powells books weird weekend in portland oregon
Powell's City of Books.

for the cover powells portland oregon
'Worth it for the Cover' in Powell's City of Books.


Perhaps I’m not a donut connoisseur, but I was not spellbound (pun intended) by Voodoo Doughnut. It’s a perfect example of a great marketing strategy - create strange and cool-looking donuts so that Guy Fieri and the like won’t be able to resist talking about them - compensating for a less-than-spectacular product. I tried a Froot Loops donut, and it tasted exactly how I assumed it would, namely, like froot loops and frosting. Instead of wasting belly space on so-so pastries and spending hours waiting in line, do almost anything else.

vodoo donuts sign weird weekend in portland oregon
Outside Voodoo Doughnut.

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Froot Loops donut. CC by 2.0--photo by Carolyn Coles.


Coming from Wisconsin, it pains me to say, but Portland is probably the best beer city in the U.S. With both quality (famous breweries like Hair of the Dog and Breakside) and quantity (over 65 breweries - more than any other city on earth, it’s rightfully described by some as Beervana. Portland has long been known for it’s high ABV IPAs (it just seems right to drink something that tastes like a pine tree when you’re surrounded by people wearing plaid shirts and hiking boots), but you can also find brewers specializing in lagers, sours, sessions, and more.



deschutes beer samples weird weekend in portland oregon
Beer sampling at the Deschutes Brewery in downtown Portland.

With canoes hanging from the ceiling, fire pits to keep you warm, and tibetan prayer flags for decor, Base Camp Brewing Company provides visitors with a quirky and unique drinking experience that perfectly fits Portland’s ethos. Located in East Portland, Base Camp serves a variety of outdoor-inspired beers, including a ’S’more Stout’, and an In-Tents I.P.L. I strongly recommend stopping by.


Loving the beer but sick of the bar scene? Check out one of Portland’s many barcodes, where you can drink local brews while playing retro arcade games. Ground Kontrol Classic Arcade, located in Chinatown, is a geek’s dream. The games are cheap (most are just 25 cents per play), the beer is delicious, and there are two floors worth of vintage arcade and pinball machines to choose from.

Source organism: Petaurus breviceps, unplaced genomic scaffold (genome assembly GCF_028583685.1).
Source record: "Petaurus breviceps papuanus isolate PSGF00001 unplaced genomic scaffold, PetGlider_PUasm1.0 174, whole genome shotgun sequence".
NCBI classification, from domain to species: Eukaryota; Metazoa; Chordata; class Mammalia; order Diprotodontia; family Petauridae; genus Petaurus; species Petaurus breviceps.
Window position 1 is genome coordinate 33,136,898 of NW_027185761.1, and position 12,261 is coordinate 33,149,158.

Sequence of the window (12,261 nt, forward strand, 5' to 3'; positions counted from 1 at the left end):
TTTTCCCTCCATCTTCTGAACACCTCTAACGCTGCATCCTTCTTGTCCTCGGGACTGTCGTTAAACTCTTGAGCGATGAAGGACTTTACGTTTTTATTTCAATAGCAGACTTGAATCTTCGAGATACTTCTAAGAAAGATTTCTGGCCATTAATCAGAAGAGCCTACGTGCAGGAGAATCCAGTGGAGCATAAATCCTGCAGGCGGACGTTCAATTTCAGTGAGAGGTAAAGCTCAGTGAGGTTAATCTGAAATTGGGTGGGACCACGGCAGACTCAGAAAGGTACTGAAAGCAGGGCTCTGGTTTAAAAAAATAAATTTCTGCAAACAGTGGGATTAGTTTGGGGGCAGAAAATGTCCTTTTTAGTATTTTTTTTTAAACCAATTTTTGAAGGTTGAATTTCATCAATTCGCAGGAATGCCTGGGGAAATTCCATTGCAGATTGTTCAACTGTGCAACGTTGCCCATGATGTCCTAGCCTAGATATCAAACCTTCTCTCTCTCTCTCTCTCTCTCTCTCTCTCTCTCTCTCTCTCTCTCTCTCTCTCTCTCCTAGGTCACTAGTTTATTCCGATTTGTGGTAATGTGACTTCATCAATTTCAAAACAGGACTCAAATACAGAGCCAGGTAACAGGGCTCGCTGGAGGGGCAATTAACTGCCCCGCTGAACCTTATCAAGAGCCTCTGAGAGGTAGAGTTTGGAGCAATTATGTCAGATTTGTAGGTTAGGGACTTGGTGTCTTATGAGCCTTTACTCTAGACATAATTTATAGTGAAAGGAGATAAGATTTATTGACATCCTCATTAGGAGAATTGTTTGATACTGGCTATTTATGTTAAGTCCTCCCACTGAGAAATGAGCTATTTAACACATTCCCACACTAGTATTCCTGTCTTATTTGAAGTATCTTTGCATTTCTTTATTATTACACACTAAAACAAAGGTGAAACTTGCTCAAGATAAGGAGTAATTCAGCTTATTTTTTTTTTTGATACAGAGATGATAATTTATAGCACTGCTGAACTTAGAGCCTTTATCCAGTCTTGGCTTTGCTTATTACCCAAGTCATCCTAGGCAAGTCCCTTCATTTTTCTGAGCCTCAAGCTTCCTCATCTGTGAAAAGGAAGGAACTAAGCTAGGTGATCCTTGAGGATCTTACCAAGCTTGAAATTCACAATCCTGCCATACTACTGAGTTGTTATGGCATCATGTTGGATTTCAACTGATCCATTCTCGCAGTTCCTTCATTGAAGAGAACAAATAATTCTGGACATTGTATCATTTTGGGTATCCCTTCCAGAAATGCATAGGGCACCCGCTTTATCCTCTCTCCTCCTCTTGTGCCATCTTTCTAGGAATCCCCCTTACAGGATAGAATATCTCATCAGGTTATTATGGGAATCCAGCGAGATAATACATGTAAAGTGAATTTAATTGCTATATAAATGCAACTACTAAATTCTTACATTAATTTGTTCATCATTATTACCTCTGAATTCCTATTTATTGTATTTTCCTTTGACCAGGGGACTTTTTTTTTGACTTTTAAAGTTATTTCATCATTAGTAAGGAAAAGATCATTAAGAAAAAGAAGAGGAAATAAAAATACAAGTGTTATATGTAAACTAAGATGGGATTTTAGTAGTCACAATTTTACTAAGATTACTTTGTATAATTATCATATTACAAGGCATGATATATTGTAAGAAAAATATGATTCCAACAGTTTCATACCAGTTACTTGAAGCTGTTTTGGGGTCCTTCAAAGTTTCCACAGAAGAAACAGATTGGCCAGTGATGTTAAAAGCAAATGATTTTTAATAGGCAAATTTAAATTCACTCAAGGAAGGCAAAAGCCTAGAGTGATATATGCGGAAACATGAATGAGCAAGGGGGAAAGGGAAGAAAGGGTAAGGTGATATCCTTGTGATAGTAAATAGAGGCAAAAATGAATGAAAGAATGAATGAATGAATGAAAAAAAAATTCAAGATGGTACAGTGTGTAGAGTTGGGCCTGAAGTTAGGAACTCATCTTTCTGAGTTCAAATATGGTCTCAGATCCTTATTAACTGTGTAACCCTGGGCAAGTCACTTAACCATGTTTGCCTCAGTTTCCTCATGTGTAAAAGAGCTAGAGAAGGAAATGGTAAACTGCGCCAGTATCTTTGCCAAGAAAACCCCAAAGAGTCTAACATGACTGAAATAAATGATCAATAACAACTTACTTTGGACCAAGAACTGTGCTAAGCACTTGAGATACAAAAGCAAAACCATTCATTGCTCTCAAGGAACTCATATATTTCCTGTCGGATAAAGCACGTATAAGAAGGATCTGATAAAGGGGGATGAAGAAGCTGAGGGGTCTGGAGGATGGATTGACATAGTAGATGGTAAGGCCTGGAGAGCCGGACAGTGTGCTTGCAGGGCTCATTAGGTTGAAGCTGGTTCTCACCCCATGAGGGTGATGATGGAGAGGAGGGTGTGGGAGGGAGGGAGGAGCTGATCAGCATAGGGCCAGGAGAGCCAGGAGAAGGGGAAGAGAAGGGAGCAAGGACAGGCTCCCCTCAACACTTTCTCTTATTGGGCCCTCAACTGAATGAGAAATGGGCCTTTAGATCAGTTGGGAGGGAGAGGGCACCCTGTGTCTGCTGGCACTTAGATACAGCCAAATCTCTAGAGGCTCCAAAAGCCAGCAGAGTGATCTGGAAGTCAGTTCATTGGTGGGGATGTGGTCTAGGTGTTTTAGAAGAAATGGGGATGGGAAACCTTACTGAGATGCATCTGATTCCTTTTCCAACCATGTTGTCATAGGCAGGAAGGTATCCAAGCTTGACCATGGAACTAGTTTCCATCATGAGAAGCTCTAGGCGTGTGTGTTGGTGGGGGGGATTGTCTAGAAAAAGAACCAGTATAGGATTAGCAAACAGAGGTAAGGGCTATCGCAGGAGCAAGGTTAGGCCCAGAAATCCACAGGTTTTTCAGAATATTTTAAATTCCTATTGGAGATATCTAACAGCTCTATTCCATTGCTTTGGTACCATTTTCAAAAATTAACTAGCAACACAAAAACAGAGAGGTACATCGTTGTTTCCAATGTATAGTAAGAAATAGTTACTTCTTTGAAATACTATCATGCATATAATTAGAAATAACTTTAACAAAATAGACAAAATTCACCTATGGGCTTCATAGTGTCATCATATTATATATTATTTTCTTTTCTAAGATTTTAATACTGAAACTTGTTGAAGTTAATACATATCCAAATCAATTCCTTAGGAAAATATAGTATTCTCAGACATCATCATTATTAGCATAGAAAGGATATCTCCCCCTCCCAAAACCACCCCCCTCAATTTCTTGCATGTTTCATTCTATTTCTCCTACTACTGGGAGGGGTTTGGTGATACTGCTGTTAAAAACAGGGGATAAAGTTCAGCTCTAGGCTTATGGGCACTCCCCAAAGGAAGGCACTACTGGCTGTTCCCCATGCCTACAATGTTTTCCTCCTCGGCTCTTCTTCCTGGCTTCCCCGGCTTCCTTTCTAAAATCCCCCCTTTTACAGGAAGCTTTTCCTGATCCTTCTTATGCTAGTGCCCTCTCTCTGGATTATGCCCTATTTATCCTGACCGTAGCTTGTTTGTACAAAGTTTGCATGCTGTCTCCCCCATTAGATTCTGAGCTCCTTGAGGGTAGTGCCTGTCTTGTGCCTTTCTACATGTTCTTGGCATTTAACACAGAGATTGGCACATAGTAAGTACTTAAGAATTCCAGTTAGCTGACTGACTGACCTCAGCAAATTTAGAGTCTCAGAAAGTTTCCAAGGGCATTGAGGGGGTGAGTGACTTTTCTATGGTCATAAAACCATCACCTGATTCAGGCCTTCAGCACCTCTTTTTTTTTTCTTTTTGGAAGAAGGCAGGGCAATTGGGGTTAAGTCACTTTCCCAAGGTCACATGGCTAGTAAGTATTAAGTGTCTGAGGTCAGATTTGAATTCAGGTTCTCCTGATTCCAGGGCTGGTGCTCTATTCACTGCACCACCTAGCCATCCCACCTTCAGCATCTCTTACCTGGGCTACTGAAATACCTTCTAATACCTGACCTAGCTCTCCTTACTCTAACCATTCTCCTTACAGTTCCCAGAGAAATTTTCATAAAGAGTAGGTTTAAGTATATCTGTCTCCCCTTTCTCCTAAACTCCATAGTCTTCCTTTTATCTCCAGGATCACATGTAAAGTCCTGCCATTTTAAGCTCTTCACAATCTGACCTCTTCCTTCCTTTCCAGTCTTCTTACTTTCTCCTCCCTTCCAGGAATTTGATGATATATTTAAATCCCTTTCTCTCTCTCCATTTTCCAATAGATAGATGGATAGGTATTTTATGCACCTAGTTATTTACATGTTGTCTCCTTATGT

Few things exemplifying Portland’s weirdness more than Mill Ends Park. With a total area of 452 square inches, it is the smallest park in the world. It was built in 1948 by Dick Fagan, a columnist for the Oregon Journal, after he allegedly saw a leprechaun digging in an abandoned light pole hole on a median strip. According to Fagan, his goal was to create “the only leprechaun colony west of Ireland.”

mill ends park portland oregon
Mill Ends Park.

Over the years, Mill Ends has been home to variety of odd things, including a swimming pool for butterflies, a miniature Ferris wheel, and a flash mob of plastic army men. Seeing Mill Ends Park will only take you a minute or two, but it pairs nicely with a visit to the nearby riverfront. Just be sure to look both ways as you cross the street!

keep portland weird
The 'Keep Portland Weird' sign at Dante's.

In contrast to popular opinion, Portland still lives up to its reputation as a mecca for travelers interested in experiencing the bizarre and offbeat. Fill a weekend with the above activities, and you’ll most definitely be doing your part to do what the sign says - Keep Portland Weird.

Have you been to Portland? What's the weirdest thing you saw there? Let me know below!


  1. July 27, 2016 / 4:15 am

    Great summary and suggestions! We’ve been living outside the US for 6 years now but think about the PNW often. This made us really miss it… we’ll get back there soon enough. 🙂

    • Andrew Scott
      July 28, 2016 / 12:38 pm

      Glad you enjoyed, David! Yes, you’ll have to go back. Portland itself is changing so rapidly that you may hardly recognize it.